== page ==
It’s an idea that has kept many a creative type up at night, worrying about their livelihood. Think pieces, editorials, and opinion articles have all been dedicated to the topic. But the question remains: can traditional art survive in a digital world?
To put it bluntly, yes.
Most definitions for “traditional arts” explain it as a creative skill (drawing, dancing, etc.) that is passed down through a community, from masters to newcomers. It’s this broader definition that keeps traditional arts alive. To most, crafts like painting and sculpting are the true traditional arts. But with the rise of tablets and 3D printers, what’s the point in investing time in honing these skills? It’s a valid concern, yes, but it also pigeonholes traditional art to exclusively “art museum” style talents, as it were. By broadening what “traditional art” encompasses, it’s easier to see it’s thriving in a modern environment.
Go to YouTube and search for “dancing 2018.” You’ll find plenty of videos of amateur and professional dancers alike showing off their moves for the camera. New dance moves are added regularly. And amid the webcam videos are plenty of tutorials, inspiring watchers to move their feet. Even if there are fewer grand jetes and more nae-naes, it’s still a skill being passed down.
As we’ve already covered on TWT, blacksmithing is currently enjoying a revival. While modern equipment does mean the practice is more advanced than it was in its heyday, there are still plenty of skills that require patient training. It’s also one of the few occupations to require an apprenticeship, making it more of a traditional art than many realize. This extends to other “productive” crafts, as they were; glassblowing and woodworking are also fairly safe.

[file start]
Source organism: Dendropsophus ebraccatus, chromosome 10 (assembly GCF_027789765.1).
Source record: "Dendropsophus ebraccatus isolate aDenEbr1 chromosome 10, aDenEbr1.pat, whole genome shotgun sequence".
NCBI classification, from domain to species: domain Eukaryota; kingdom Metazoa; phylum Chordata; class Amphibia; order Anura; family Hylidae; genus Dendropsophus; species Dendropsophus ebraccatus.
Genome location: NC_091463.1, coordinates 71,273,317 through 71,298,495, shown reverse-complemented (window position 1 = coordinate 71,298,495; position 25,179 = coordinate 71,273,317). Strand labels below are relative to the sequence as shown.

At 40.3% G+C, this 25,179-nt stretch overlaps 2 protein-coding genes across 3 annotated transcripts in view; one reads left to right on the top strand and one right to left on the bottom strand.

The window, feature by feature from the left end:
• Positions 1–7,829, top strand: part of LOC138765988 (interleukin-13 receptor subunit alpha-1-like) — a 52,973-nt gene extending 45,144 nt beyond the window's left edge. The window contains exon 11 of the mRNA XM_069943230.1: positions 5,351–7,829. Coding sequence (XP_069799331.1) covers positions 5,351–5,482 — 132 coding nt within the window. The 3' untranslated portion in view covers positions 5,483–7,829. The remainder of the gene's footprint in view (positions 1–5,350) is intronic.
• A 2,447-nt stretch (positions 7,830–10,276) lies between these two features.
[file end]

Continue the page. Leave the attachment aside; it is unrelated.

PAINTING AND DRAWING
A mass-produced digital illustration is nothing compared to a handmade painting. Having a custom creation hanging from your living room wall is a timeless tradition that’s unlikely to fade anytime soon. As for drawing, the popularity of tablets means little to an artist without access to one. Or maybe they simply prefer a paper and pencil over a screen and stylus. The two, however, can co-exist without any problem.
Whether it’s through composing, singing, or playing an instrument, music is in no way of dying. Granted, the rise of synthesizers and digital music programs means the “traditional” in “traditional arts” could be at risk. But classical piano, violin, guitar, etc. still have their place in modern society. Operas still need singers and musicals need lyricists and composers. Speaking of lyrics…
While some may balk at including writing in the “traditional arts,” it is a skill that can be taught and passed down. Out of all the examples on this list, writers may have benefitted the most from the transition to digital platforms. No longer do you have to find a publisher to get your stories out to the public. The rise of fan fiction should also be acknowledged, as it has given many writers a good stepping stone to get into the craft.
KNITTING AND SEWING
Yarn shops are becoming an increasingly common sight in many cities. And if a store dedicated to a certain product opens, it’s because such a product is in high demand. Knitting and other crafts using fabrics in textiles are on the rise. It’s also another prime example of a skill being passed down, as many learn through books, workshops, or online tutorials.
Some may hesitate to call cooking an “art,” but the qualifications are there. Recipes are passed down through families and cultures. Guides and lessons can help a person improve. It creates something tangible. It may not sound traditional to most, but it does indeed count as a traditional art.
What do you think? Can traditional arts survive in a digital world? Let us know on social media!
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